The biggest political event of 2016, bigger maybe than Trump...
IF YOU are a serious investor – and because you're reading this, I have to assume that you are – gold is looking more and more like a crucial trade, writes Frank Holmes at US Global Investors.
Less than a week remains before United Kingdom voters decide on whether the country will continue to be a member of the European Union (EU) or become the first-ever to leave it. The "Brexit" as it's come to be known is arguably the most consequential political event of 2016 – perhaps even more so than the US presidential election in November – with far-reaching implications.
Should the UK leave, it will certainly underline the question many people have about the EU's viability. And remember, this is a group of countries that collectively has the world's second largest gross national product (GDP), followed by China.
But whatever happens, "the European Union is not going to remain the same," as Aram put it during the webcast. "The Euro is still very unstable, and I think we could easily see an environment in which trade barriers will increase and currency wars will increase. Regrettably, we could have a weaker global economy."
With this as the threat, "gold's role is one of wealth protection," Aram said.
Even Europeans are beginning to lose confidence in the European experiment. The Pew Research Center recently polled nearly 10,500 Europeans from 10 separate EU countries on their favorability of the 28-member bloc. Nearly half of all respondents – 47% – held an unfavorable view.
Trust in the European Central Bank (ECB) continues to falter as well. In a blistering note titled "The ECB must change course," Deutsche Bank called out the central bank for "threatening the European project as a whole for the sake of short-term financial stability."
The ECB's actions have "allowed politicians to sit on their hands with regard to growth-enhancing reforms." The longer the bank persists with a negative interest rate policy, the more damage it will inflict upon Europe, Deutsche added.
Meanwhile, Frankfurt-based Commerzbank is considering stashing physical cash in pricey vaults instead of keeping it with the ECB, whose policies are cutting into bank profitability.
Speaking to the World Gold Council's Gold Investor newsletter this month, former Governor of the Bank of England Mervyn King criticized the ECB's negative rate policy, saying: "If you repeatedly bring down interest rates to try and persuade people to spend today rather than tomorrow, it works for a while. But they become increasingly resistant to being asked to spend their resources now rather than save for the future."
Like Aram and others, King sees gold as a likely solution. "There is clearly a need to take some precautions against an unknowable future," he said, which is the same argument for having health insurance.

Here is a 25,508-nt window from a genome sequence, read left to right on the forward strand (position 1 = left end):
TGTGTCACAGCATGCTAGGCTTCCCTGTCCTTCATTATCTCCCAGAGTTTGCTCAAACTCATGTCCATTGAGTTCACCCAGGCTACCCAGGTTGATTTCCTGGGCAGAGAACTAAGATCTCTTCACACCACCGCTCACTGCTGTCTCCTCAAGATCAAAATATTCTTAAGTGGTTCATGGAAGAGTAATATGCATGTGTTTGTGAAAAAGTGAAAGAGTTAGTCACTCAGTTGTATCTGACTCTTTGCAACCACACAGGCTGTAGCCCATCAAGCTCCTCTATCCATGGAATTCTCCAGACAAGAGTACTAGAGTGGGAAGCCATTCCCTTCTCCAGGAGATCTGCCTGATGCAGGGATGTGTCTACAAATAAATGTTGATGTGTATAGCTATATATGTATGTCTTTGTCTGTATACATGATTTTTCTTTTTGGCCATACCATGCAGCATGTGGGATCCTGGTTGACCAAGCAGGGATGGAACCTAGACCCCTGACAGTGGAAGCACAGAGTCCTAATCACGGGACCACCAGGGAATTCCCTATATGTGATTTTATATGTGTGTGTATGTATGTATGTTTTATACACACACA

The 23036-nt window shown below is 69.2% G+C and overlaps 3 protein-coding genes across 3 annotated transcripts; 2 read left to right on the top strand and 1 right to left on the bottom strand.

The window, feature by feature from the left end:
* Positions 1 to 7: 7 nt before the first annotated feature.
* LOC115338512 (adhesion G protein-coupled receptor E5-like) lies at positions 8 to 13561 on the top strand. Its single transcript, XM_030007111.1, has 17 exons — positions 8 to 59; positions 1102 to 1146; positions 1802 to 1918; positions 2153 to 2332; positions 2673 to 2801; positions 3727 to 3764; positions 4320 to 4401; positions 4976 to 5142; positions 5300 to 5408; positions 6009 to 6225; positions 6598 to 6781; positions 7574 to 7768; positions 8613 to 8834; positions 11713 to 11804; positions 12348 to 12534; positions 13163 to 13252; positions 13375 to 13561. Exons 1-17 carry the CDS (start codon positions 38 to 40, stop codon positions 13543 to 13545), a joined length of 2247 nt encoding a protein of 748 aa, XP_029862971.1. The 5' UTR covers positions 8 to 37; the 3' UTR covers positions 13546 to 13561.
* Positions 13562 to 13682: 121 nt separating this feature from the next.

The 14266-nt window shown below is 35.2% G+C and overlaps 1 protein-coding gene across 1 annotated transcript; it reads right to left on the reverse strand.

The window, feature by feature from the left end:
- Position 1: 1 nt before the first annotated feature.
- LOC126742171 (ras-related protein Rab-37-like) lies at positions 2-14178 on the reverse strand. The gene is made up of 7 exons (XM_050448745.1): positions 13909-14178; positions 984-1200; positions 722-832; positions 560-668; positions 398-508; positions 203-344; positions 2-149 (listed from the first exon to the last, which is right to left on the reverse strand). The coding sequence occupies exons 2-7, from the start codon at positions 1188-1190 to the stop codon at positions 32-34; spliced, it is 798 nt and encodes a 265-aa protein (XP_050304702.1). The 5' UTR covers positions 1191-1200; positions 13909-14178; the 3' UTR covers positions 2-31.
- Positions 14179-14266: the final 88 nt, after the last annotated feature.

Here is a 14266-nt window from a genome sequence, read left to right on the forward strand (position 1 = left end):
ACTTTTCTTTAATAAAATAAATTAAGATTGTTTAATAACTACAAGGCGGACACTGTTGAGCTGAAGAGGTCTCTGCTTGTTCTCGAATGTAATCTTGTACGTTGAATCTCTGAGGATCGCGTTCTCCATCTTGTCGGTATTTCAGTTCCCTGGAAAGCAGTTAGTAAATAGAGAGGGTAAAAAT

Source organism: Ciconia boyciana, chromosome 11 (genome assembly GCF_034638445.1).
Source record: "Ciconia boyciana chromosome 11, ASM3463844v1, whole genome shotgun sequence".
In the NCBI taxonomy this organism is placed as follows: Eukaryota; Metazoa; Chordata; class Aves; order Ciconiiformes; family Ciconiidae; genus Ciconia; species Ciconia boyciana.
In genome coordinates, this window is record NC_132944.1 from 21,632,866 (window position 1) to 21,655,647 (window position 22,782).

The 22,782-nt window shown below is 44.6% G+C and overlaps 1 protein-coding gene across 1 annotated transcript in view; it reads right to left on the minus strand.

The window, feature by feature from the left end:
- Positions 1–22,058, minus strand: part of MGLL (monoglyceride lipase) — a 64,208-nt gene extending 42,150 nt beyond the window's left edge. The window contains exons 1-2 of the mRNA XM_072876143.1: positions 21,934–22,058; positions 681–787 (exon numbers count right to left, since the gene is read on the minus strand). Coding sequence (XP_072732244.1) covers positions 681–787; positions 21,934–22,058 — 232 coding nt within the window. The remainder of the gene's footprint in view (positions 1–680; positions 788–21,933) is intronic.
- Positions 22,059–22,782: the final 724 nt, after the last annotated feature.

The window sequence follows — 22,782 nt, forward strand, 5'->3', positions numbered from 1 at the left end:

Negative rate policies are having a huge effect on bond yields, as you can see below. Over $10 trillion worth of government debt across the globe carried a negative yield as of the end of April. (In a tweet last week, legendary bond guru Bill Gross called it "a supernova that will explode one day.") In Switzerland, three quarters of all government bonds right now actually charge investors interest. Real harm is being done to retirees, who have had to pick up part-time work at Walmart or become Uber drivers to offset lost interest on their savings and pensions.
This is prompting investors to look elsewhere, including the US municipal bond market, which has attracted $632 billion in assets this year alone as of June 1. Of that amount, more than $22 billion has flowed into muni mutual funds, the best start to a year since 2009. Between that year and the end of 2015, the amount of US municipal debt held by foreign investors climbed 44%, validating its appeal as an investment with a history of little to no drama, even during times of economic turmoil and periods of rising and lowering interest rates.
Joining Aram in seeing the Brexit as further proof of impeding economic troubles is billionaire investor George Soros. After a hiatus of conducting any personal trading, the 85-year-old is back in the game – this time with some bearish investments. In the first quarter, he purchased a $264 million stake in Barrick Gold, the world's largest gold producer, and a million shares in precious metals streaming company Silver Wheaton. It appears he's added to both positions, indicating a bet against the broader equity market.
Now, with a Federal Reserve rate hike looking more and more unlikely this month, gold is expected to resume its bull run, according to Australia and New Zealand Bank Group (ANZ) commodity strategist Daniel Hynes. This, along with a possible Brexit, could push the yellow metal to $1400, a price we haven't seen in three years this month.
Paradigm Capital also sees the rally picking up where it left off in May, noting that gold's trajectory so far this year resembles the one it took in 2002, the first full year of the last bull market, which carried the metal to $1900 in 2011. "The resemblance is rather striking," Paradigm writes.
The investment dealer forecasts gold to reach nearly $1400 by year-end after a dip in October. It also maintains its position that this particular bull run will peak at $1800 sometime during the next three to four years.
Whether or not this turns out to be the case is beside the point. Savvy investors – not to mention central banks and governments – recognize gold's historical role in minimizing the impact of inflation, negative rates and currency depreciation. This is what I call the Fear Trade, and I always advocate up to a 10% weighting in gold that includes gold stocks as well as bullion, coins and jewelry.